Mandolin Techniques: Part 1

Today I thought I’d cover another topic I get a lot of questions on – proper mandolin techniques. This is a huge topic, so I’ll be breaking this up into a series of posts.

One important note before we start. Proper Technique is not a universal constant and more like a theory. When a technique works for many players, it becomes “proper technique” for whatever you are playing. That doesn’t mean it’s the only technique nor does it mean it’s the best technique for you. To prove the point, just ask various players how they hold their picks. You’ll get a lot of similar, but slightly different answers. Such is the way with all techniques in my opinion anyway. Also, by dogmatically following what you’ve heard is “proper technique” you lose the potential to stumble on to something uniquely yours. There’s no such thing as a mistake in music until you stop playing. So, try everything.

With that in mind, I’m providing techniques that have worked for me and others that I have played with and/or taught. If you disagree with a technique as I’ve laid it out or have questions on it, please let me know in the comments or contact me here.

What Mandolin Techniques we’re covering

Today we’ll be covering some important basics for the picking hand which will include:

  • Pick grip
  • Pressure and tension
  • Rest stroke
  • Dynamics
  • Skipping strings

Pick Grip

I’ve seen a lot of different types of pick grips while playing with others. I’ve tried many methods out myself, but I keep coming back to one specific type of grip.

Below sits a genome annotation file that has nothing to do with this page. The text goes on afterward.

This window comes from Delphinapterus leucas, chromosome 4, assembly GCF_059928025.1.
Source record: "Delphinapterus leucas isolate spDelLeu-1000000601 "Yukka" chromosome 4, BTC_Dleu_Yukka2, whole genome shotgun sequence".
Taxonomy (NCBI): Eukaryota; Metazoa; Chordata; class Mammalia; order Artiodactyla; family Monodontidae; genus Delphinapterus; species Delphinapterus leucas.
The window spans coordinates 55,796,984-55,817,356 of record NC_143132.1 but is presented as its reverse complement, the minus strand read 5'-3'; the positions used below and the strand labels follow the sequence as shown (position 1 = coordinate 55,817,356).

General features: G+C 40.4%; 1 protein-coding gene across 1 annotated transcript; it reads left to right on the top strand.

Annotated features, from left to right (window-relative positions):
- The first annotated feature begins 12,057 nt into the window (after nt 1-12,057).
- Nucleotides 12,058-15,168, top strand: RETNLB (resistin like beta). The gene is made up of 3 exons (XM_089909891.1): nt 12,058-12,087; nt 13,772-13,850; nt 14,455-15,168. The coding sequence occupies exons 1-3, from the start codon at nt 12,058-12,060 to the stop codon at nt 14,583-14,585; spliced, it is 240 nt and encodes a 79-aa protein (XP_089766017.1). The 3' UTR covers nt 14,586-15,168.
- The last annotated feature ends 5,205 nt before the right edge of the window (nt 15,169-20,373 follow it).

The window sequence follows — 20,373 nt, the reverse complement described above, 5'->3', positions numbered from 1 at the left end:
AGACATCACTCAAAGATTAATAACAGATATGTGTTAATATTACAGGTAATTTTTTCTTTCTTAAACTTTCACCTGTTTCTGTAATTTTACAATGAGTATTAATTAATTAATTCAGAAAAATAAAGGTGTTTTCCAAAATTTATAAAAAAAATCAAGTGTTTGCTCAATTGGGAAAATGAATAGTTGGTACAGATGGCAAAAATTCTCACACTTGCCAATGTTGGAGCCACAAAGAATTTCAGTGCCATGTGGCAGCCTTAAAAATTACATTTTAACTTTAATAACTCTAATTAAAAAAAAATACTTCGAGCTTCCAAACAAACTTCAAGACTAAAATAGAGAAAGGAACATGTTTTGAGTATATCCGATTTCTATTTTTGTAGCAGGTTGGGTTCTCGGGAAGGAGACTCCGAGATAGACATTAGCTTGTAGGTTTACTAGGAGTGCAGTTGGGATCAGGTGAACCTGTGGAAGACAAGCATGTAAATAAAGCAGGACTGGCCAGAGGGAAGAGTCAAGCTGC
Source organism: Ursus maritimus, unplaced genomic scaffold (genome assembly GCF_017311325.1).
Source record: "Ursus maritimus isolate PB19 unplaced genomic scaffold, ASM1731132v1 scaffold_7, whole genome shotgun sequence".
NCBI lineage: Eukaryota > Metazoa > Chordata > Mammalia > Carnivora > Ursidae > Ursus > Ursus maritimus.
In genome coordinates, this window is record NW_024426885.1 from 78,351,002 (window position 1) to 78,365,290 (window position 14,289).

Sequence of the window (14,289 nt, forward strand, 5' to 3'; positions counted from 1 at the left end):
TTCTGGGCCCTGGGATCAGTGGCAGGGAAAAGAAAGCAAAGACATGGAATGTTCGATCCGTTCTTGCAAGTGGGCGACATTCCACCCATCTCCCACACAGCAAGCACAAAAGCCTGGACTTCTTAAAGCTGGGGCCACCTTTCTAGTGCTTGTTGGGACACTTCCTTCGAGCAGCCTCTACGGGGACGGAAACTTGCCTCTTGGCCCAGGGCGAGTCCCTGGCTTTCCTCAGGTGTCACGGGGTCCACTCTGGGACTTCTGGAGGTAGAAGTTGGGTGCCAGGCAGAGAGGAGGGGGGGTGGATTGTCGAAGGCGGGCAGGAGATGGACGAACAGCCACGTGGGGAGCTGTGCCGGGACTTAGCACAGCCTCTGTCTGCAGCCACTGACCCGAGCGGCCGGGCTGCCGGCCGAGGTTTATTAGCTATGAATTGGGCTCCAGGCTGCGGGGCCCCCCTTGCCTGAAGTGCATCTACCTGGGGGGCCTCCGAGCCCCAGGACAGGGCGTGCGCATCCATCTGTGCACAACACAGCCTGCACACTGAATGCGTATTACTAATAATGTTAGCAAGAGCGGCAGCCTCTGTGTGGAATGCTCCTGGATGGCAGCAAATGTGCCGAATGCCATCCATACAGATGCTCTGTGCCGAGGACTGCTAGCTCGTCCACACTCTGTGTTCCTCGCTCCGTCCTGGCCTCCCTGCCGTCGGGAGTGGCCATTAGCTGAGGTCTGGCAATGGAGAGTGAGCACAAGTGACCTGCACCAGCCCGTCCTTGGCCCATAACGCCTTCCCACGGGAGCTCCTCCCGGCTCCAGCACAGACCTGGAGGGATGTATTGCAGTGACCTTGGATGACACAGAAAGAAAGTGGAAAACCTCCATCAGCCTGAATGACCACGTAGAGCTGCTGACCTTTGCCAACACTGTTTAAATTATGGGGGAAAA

Start by loosely holding the pick between your thumb and first finger. The pick should be able to move up or down when it’s going through a string but shouldn’t fall out of your hand. If your grip is too tight on the pick, the pick will be rigid when you strike the strings – which will make it a lot harder to to get through the strings. With a loose grip, the pick will move slightly as you push through the strings. This requires less energy and will make the sound a lot cleaner.

Below is how I hold my pick.

The type of pick you use is another discussion completely as it’s more equipment than technique, but I feel it’d be a good idea to touch on pick types.

I’ve changed the type and weights of my pick frequently in the past, though I’ve more or less settled on 1.15 – 1.5mm picks for most picking and 2.0mm when I know I’ll want to tremolo. Something about the extra weight in the pick makes it easier for me to get a clean tremolo – so when possible, I’ll change picks. For the most part I use Dunlops – mainly because they are cheap, so when they wear out or get lost, it’s not a huge deal. I know folks swear by Blue Chips, but I can’t justify them.

Hovering Hand or Planted Pinky?

One aspect of technique that exemplifies that there is not “one” technique is whether you hover your picking hand over the mandolin, plant your picking hand pinky on the face of the mandolin, or mix the two and “graze” the face.

  • Hovering – grip your pick like normal and make a very loose / open fist with your hand. Essentially you pretend you’re holding an egg in your hand – closed enough to keep it in your hand, but loose enough not to break it. Most players I’ve spoken with believe this is the true and proper technique. Considering Chris Thile uses this technique, they may have a point. You can see his hand pretty clearly in this video.
  • Planting – grip your pick like normal, but place your picking hand pinky (and sometimes ring finger) on the face of the mandolin. This acts like a pivot point and doesn’t really move. Adam Steffey uses this technique. You can see his picking hand pretty clearly in this clip.